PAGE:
Why you should be thinking about your bones

You need strong bones to keep up with life’s everyday activities. Osteoporosis makes bones brittle and week, affecting your ability to participate in everyday activities. Are you at risk for osteoporosis?

Walking on the beach. Lifting a bag of groceries. Bending over to do spring gardening. We all need strong bones to keep up with life’s everyday activities, whether it’s work, play or the adventures in between. Yet people with osteoporosis, a disease that makes bones brittle and weak, may have to think twice about activities that most of us take for granted. A quick twist, a sudden turn or a fall can cause a fracture.

How do you go from healthy and active to fearful of making a wrong move? That’s the silent nature of osteoporosis. Typically, our bones regenerate, and new bone replaces the old. With osteoporosis, you can either lose bone mass too quickly or not rebuild bone mass fast enough to keep up with what is lost — sometimes both. All of this can happen without ever feeling a thing. In fact, the U.S. Surgeon General has identified osteoporosis as a major public health issue, because many people are not diagnosed with osteoporosis until they’ve had their first fracture, a statistic that Norton Healthcare is trying to change.

Norton Women’s & Children’s Hospital participates in the American Orthopaedic Association’s Own the Bone program. We have a dedicated bone health team that identifies, screens and cares for individuals with bone health issues. The goal is to reduce the number of people getting osteoporosis or having second fractures due to osteoporosis.

Things you may not know about osteoporosis

  • Approximately one in two women and one in four men over age 50 will break a bone from osteoporosis.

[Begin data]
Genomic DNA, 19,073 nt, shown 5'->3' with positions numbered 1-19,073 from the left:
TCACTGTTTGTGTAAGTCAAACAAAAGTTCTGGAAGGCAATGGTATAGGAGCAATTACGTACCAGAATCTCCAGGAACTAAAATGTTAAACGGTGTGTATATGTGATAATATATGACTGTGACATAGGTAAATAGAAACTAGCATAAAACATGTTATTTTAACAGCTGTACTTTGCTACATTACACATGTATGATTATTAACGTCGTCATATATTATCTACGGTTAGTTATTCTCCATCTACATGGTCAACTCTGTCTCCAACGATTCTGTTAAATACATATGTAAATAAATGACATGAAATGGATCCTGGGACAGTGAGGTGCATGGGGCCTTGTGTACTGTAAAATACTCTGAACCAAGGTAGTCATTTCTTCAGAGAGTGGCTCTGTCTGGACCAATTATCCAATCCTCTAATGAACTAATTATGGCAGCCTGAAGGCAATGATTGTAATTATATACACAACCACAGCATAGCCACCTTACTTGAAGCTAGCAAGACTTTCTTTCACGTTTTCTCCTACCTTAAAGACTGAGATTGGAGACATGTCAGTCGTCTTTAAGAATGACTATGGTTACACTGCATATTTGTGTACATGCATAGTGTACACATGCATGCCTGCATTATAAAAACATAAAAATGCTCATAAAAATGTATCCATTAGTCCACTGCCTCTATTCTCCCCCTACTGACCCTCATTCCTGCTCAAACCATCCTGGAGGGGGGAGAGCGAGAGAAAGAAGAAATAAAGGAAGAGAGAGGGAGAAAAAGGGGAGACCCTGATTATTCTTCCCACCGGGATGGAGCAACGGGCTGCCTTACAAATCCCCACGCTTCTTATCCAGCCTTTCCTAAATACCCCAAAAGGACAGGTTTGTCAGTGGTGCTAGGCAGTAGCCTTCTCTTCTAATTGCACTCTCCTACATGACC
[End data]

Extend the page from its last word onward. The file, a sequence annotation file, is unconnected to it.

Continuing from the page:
• A women’s risk of breaking a hip is equal to her combined risk of breast, uterine and ovarian cancer. 
  • Men age 50 and older are more likely to break a bone due to osteoporosis than they are to get prostate cancer. 
  • One in four women and one in three men will die within a year of a hip fracture. 
  • Approximately 54 million people in the U.S. have osteoporosis.
Laura assists patients who need help navigating the health care system. For more information, call (502)-899-6310 or email laura.lagerstrom@nortonhealthcare.org.

Common risk factors for osteoporosis

  • Age: Risk increases with age. 
  • Gender: Osteoporosis affects more women than men. 
  • Family history: If one of your parents had osteoporosis, you’re more likely to get it. 
  • Menopause: Estrogen helps maintain bone mass. When estrogen levels drop at menopause, bones may be at risk. 
  • Smoking: Tobacco is toxic to your bones. If you smoke, get help to stop.

Let’s talk good news!

There are things you can do to lower your risk for getting osteoporosis.

  • Get enough calcium. The National Osteoporosis Foundation (NOF) recommends 1,200 mg (in divided doses) daily. There are about 300 mg in 1 cup of milk. 
  • Get adequate vitamin D. It’s needed to absorb calcium from the digestive system into the bloodstream. The NOF recommends 800 to 1,000 international units (IU) of vitamin D per day. Your body will produce enough vitamin D from about 10 minutes in sunshine. Vitamin D is also available as a dietary supplement. 
  • Exercise. This is one of the best ways to preserve bone density. Weight-bearing exercises, such as walking, dancing and using a stationary bike, are great ways to build and maintain bone mass. Exercise most days of the week. 
  • Prevent falls oWear shoes with good traction. Be careful stepping up or down on curbs. Use night lights. Wear house shoes or slippers with rubber soles rather than walking around in socks. Use a rubber mat in the shower or tub. 
  • Talk to your health care provider about other ways to ensure your bones stay strong and healthy.

Statistics provided from the National Osteoporosis Foundation (NOF.org) and the American Academy of Orthopaedic Surgeons

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